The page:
It was a rather silly game. I was fully expecting to get trashed as usual, when I noticed Stockfish made a rather poor tactical play and left its Queen unguarded in the middle of the board.

I pretended to start an attack down the left (A,1) side of the chess board, and took the Queen with a Knight, which I lost, but who cares? In that moment when I noticed the Queen was left unprotected for more than one move, I thought to myself, ‘I have a chance to win this game. It’s not playing as hard as I thought.’

If you have been following my chess exploits, or lack thereof, you know my goal was to break 1000 elo. I was about 850 elo at the time, so it seemed a daunting task. I am happy with what I have achieved. Especially as I only have limited time to play, and less time to study.

One thing I have learned however, is to quit thinking about whether any one move is the ‘right move’. I have been instead trying to find the move that seems to be the strongest and does something. Something may be development, protect another pawn or piece, or poses a new potential threat to the enemy.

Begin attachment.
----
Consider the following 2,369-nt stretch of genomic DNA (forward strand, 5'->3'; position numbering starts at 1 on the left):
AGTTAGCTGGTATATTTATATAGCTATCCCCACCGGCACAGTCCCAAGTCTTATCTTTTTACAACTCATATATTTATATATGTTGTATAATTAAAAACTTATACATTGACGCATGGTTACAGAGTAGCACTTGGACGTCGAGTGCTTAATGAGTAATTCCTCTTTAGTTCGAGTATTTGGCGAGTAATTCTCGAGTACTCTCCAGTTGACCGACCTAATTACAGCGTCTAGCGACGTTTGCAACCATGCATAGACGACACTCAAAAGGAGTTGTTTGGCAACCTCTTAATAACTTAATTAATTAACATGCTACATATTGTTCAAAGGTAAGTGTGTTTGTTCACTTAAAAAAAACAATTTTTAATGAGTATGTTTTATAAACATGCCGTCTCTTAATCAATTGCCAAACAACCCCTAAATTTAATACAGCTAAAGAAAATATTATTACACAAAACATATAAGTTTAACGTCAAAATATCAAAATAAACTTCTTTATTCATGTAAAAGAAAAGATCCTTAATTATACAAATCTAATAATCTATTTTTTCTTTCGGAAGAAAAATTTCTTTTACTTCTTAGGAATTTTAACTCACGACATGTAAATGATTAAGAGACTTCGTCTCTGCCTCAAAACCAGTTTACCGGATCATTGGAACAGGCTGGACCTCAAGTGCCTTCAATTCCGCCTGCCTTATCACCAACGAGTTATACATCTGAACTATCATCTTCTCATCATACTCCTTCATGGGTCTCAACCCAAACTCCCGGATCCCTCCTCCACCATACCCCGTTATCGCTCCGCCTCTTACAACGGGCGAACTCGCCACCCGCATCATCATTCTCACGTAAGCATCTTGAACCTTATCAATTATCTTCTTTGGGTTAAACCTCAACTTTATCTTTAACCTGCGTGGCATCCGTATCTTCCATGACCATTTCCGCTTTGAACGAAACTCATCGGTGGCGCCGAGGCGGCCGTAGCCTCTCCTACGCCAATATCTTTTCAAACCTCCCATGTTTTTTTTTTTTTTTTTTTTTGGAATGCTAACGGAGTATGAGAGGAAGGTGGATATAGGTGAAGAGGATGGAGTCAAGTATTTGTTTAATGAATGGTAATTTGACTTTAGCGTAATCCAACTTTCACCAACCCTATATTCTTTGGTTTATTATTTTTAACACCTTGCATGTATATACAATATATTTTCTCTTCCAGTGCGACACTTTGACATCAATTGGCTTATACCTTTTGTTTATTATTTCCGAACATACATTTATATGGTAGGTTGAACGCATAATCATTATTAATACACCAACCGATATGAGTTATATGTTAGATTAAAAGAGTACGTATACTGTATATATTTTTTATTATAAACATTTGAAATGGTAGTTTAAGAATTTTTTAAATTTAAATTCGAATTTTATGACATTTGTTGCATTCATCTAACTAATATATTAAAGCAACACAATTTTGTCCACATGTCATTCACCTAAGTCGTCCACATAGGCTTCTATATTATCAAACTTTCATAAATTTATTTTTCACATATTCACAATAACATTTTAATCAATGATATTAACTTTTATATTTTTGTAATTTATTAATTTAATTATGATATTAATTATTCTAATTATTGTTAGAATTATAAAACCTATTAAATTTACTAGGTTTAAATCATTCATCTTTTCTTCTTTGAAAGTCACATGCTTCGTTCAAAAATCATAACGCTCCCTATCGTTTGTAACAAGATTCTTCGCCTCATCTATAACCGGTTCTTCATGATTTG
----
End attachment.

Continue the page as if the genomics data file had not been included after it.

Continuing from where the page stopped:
Don’t you be afraid to make non standard moves. As long as they are not weak moves, they may prove to turn the tide in a game you are in. If the move does not work, hopefully you understand why your move did not work as planned. Modify your move, and try it again.

If you are starting out in chess, and are sitting at 800 or 900 elo, don’t get frustrated and give up. You only know what you know, and you can only play within your scope of knowledge. While I am far from being able to say I play chess well, I certainly play better than when I started to learn how to play properly. You too will play better chess in time.

Of course this is another far from pretty checkmate, but I’ll take it.

Never thought I would see this result!

Never thought I would see this result!